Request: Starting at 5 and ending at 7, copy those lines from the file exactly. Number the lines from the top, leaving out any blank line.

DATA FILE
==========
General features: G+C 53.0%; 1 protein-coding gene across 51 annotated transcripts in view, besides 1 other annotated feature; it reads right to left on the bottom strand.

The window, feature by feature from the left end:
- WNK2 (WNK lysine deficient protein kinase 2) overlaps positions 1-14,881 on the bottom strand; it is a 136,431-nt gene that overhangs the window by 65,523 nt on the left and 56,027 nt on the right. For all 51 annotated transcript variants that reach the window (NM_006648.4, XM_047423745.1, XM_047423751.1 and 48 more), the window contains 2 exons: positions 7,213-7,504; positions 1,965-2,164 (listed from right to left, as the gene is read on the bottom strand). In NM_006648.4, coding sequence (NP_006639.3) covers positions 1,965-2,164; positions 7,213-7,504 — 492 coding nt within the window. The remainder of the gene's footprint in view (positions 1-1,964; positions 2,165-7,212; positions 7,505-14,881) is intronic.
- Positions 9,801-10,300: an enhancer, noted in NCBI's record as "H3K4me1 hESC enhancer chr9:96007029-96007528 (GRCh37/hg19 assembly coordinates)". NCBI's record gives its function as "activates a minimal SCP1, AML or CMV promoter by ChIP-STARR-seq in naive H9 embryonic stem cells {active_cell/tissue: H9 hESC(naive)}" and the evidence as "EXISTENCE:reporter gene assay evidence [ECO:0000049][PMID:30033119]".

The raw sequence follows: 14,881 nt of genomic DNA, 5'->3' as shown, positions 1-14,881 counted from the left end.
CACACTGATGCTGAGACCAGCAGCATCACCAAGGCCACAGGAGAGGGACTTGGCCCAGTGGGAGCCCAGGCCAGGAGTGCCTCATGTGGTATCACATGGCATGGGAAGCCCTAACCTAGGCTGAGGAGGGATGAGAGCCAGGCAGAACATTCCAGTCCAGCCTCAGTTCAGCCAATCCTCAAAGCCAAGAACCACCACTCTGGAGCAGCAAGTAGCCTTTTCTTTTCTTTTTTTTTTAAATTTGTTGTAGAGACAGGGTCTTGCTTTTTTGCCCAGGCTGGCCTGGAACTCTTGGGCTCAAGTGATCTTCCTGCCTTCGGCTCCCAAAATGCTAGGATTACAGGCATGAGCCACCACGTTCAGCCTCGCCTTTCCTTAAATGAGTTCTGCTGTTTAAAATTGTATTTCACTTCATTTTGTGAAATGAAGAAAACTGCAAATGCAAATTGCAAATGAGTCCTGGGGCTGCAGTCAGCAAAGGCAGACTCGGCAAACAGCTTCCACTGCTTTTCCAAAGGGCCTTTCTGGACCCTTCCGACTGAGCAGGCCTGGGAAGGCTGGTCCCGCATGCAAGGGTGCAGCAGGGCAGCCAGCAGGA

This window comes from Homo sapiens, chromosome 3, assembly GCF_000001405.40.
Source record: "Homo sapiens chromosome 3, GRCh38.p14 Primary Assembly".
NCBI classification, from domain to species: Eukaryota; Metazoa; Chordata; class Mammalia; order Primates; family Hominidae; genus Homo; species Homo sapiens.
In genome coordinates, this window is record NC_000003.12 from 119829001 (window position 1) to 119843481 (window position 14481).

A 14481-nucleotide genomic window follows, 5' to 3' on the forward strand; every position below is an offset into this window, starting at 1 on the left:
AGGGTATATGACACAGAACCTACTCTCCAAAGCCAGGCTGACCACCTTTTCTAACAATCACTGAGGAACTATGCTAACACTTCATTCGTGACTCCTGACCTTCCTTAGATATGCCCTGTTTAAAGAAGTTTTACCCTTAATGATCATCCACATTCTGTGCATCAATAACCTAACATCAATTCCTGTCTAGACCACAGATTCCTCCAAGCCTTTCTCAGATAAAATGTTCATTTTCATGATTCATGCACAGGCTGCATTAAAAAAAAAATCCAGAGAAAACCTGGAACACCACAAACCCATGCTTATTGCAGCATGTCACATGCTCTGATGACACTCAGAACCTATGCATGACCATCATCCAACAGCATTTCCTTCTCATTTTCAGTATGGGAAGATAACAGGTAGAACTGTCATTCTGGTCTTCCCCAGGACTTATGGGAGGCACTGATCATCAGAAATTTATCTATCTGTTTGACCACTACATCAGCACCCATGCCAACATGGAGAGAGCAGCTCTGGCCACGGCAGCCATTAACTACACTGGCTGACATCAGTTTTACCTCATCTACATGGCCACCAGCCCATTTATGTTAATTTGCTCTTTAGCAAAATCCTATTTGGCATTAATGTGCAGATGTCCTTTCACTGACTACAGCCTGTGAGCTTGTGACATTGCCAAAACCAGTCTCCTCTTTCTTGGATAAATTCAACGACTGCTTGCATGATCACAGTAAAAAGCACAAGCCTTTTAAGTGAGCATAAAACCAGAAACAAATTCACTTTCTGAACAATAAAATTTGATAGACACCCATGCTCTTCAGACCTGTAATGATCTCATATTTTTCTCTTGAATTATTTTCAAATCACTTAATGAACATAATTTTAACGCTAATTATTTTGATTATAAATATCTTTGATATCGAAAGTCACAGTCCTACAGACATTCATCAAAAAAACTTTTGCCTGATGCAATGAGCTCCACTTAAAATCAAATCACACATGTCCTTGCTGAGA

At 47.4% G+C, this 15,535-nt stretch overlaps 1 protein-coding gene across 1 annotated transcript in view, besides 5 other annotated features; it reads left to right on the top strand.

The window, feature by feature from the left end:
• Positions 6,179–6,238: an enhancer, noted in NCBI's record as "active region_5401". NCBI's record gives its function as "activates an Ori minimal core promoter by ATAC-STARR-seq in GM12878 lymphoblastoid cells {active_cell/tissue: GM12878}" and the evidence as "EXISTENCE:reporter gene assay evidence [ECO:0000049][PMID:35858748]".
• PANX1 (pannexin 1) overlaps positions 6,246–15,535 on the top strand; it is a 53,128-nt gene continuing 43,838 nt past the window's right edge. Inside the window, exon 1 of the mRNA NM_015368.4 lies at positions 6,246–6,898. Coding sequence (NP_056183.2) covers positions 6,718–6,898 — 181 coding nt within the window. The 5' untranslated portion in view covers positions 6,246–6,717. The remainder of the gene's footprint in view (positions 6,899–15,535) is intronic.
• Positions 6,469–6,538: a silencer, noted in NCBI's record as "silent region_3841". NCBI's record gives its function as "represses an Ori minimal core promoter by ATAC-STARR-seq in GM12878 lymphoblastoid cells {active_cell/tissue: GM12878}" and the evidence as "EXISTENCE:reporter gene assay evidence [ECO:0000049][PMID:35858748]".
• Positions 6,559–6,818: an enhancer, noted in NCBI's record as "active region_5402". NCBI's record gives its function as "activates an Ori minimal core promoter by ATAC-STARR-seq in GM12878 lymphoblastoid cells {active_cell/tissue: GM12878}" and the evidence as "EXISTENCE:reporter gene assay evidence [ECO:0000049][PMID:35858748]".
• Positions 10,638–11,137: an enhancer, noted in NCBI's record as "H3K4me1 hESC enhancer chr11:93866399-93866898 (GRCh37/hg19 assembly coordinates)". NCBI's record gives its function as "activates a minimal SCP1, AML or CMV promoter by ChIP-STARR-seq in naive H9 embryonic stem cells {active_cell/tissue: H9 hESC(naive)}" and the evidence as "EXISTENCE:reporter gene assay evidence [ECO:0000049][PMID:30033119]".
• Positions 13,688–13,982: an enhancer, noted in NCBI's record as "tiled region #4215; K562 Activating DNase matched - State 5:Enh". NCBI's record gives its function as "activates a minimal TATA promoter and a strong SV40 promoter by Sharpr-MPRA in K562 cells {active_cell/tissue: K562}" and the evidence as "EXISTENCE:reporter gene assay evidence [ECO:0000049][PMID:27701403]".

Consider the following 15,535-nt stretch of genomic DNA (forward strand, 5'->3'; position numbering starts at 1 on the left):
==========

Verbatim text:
The raw sequence follows: 14,881 nt of genomic DNA, 5'->3' as shown, positions 1-14,881 counted from the left end.
CACACTGATGCTGAGACCAGCAGCATCACCAAGGCCACAGGAGAGGGACTTGGCCCAGTGGGAGCCCAGGCCAGGAGTGCCTCATGTGGTATCACATGGCATGGGAAGCCCTAACCTAGGCTGAGGAGGGATGAGAGCCAGGCAGAACATTCCAGTCCAGCCTCAGTTCAGCCAATCCTCAAAGCCAAGAACCACCACTCTGGAGCAGCAAGTAGCCTTTTCTTTTCTTTTTTTTTTAAATTTGTTGTAGAGACAGGGTCTTGCTTTTTTGCCCAGGCTGGCCTGGAACTCTTGGGCTCAAGTGATCTTCCTGCCTTCGGCTCCCAAAATGCTAGGATTACAGGCATGAGCCACCACGTTCAGCCTCGCCTTTCCTTAAATGAGTTCTGCTGTTTAAAATTGTATTTCACTTCATTTTGTGAAATGAAGAAAACTGCAAATGCAAATTGCAAATGAGTCCTGGGGCTGCAGTCAGCAAAGGCAGACTCGGCAAACAGCTTCCACTGCTTTTCCAAAGGGCCTTTCTGGACCCTTCCGACTGAGCAGGCCTGGGAAGGCTGGTCCCGCATGCAAGGGTGCAGCAGGGCAGCCAGCAGGA

This window comes from Homo sapiens, chromosome 3, assembly GCF_000001405.40.